Florida Town of Migrants Left to Fend for Itself for Days

Left to sleep in condemned trailers. Forced to cook outside. Haitian and Latino residents outside Naples have been practically forgotten.

All photos by Daniel McKnight

IMMOKALEE, Florida — The response to Hurricane Irma’s devastation in Florida is a tale of two cities.

In Naples on the Gulf coast, there is a clear presence of police. Nearly every major intersection had police directing traffic. Gas stations were patrolled by cops when they reopened on Tuesday morning with hundreds of cars lined up, desperate to fill tanks. When one man tried to cut the line, it almost became violent before police came.  

Fifty miles away in Immokalee, the only visible response by authorities are the hot pink “CONDEMNED” stickers they’ve slapped on wrecked homes. The city offered shelter and a local high school but there were no police at intersections, or charities like the Red Cross. As the sun went down the lack of power and cell service brought the town into what felt like complete isolation.

Entire neighborhoods were flooded by stagnant water, with piles of paneling strewn across roads and yards, trees draped over the tops of trailers crushing their roofs, and tarps acting as makeshift roofs. 

“There is no food, no light, no gas, nothing,” said Pastor Louicesse Dorsaint of Haitian United Evangelical Mission.

Louicesse’s church, a small, white building trimmed in orange near the center of town, was surrounded by knee-high water. Inside it was completely dark due to plywood sheltering the windows from wind and debris. The heat was stifling and it smelled of mildew.

“Tonight we should have a Bible study and we cannot have it because I cannot carry the people across the water,” Louicesse said.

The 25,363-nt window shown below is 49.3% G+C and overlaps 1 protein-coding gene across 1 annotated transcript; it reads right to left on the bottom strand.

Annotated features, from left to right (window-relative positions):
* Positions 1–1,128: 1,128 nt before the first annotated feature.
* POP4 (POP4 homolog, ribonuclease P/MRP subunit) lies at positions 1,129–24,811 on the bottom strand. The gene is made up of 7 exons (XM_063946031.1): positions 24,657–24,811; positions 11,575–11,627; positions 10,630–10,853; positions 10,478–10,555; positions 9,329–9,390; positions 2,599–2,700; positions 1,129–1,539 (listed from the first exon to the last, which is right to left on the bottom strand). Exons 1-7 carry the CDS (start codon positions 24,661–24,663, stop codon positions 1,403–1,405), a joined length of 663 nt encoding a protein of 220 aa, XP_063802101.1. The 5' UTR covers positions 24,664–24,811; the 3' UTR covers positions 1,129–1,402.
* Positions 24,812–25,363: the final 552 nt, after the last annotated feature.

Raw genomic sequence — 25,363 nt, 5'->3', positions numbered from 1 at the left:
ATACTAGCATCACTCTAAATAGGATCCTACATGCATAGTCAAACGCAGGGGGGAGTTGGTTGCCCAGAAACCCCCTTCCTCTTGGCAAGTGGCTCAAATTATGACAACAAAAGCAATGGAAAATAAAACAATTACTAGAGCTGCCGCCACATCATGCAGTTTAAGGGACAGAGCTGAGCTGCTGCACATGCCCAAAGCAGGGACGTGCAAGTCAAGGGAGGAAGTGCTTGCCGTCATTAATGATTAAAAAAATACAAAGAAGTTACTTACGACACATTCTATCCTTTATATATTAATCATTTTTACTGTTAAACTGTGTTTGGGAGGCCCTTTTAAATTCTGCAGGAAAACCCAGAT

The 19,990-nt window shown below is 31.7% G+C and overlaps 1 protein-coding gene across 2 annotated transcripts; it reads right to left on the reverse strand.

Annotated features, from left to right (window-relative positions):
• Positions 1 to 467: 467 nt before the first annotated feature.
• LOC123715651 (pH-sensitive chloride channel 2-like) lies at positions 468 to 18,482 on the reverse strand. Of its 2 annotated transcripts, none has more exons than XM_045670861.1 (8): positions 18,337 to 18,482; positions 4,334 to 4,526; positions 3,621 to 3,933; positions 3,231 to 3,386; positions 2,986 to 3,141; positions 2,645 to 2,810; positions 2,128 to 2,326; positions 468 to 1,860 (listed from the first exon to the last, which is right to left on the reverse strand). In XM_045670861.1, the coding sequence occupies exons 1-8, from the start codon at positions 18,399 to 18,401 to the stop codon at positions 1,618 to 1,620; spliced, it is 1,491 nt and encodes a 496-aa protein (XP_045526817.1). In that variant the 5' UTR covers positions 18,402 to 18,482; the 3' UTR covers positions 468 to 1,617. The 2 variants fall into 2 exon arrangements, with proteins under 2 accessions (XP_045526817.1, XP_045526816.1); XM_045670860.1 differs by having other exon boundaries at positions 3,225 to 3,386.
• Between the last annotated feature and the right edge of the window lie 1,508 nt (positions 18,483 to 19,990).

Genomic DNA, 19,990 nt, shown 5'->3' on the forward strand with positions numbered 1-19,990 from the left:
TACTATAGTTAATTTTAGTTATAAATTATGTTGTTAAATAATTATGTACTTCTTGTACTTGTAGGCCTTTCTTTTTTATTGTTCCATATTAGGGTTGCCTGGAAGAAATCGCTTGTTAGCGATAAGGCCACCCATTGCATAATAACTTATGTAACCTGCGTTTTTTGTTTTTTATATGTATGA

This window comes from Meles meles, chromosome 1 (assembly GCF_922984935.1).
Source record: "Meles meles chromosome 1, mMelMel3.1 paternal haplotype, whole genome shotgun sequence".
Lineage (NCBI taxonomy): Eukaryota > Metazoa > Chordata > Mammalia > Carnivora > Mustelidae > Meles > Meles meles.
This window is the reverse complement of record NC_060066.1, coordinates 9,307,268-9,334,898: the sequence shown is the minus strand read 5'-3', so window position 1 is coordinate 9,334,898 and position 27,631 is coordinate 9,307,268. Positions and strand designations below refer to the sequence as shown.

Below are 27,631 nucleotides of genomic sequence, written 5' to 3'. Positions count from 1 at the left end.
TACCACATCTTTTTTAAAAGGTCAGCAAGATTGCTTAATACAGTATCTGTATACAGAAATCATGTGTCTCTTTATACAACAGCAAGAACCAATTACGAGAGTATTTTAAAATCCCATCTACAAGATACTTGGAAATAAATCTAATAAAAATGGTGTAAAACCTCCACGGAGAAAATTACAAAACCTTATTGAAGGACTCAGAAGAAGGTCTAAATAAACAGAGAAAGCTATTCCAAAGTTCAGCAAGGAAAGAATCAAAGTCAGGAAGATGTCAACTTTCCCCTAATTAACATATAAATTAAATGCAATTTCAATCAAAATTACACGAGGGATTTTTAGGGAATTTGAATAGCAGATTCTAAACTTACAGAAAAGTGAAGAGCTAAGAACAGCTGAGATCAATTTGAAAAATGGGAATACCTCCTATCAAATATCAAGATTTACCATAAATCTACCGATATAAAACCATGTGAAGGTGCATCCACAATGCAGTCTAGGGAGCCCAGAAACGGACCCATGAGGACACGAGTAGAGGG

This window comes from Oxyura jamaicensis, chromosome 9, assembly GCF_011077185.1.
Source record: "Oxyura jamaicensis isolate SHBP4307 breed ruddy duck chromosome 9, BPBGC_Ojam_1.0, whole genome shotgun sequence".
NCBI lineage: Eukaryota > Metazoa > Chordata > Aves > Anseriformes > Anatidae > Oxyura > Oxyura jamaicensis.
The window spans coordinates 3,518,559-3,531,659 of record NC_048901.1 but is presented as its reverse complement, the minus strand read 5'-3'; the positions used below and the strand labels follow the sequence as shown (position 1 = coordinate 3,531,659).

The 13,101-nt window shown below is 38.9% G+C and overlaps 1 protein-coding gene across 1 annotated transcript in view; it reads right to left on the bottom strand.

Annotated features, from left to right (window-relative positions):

The majority of Immokalee’s residents are Haitian and Latino, whose lives depend on agricultural work on the farms in the surrounding area.

“And think about those people who don’t speak English, who go to the field to get some money to survive,” Louicesse said. “So now they can’t go anywhere, they can’t communicate.”

Many of Immokalee’s residents are undocumented. They said they feared ICE agents may be lying in wait at the school. Only after assurances that they would not be detained did families arrive.

One Guatemalan family walked home from the shelter after the storm only to see their street filled with water, slowly warming from the hot sun.  Wilson Perez waded through the water, carrying his 4-year-old son on his back to their home. They’re one of the lucky ones; their mobile home’s foundation was elevated.

Others returned to find their homes condemned, like Eliane Dimanche. Her mobile home was partly crushed and knocked off of its foundation. Inside there were broken mirrors scattered along the floor, chairs on top of couches, and bedroom doors completely ripped open as though a large projectile rocketed through them.

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Dimanche said through a translator that the county had condemned the trailer and told them they couldn’t go inside.

“They only closed it and we have nowhere to go and no help and have not come by with any food or water,” she said.

The sky was visible through wooden beams of Sandra Guzman’s kitchen that days before supported a roof. When asked if she had insurance, the answer was a quiet no. That’s why her husband woke up Tuesday morning and returned to work.  Her daughter Maria, age 6, skipped across the grass in wellies patterned with characters from Disney’s Frozen. The Guzmans plan to remain in their home, sleeping on cots under a roof fashioned from tarps.

One woman positioned three cinder blocks to support a stove over hot coals so she could cook what was left in her house because no one is bringing food. As one man who came to check on his mother said, “It’ll be a long time before they come.”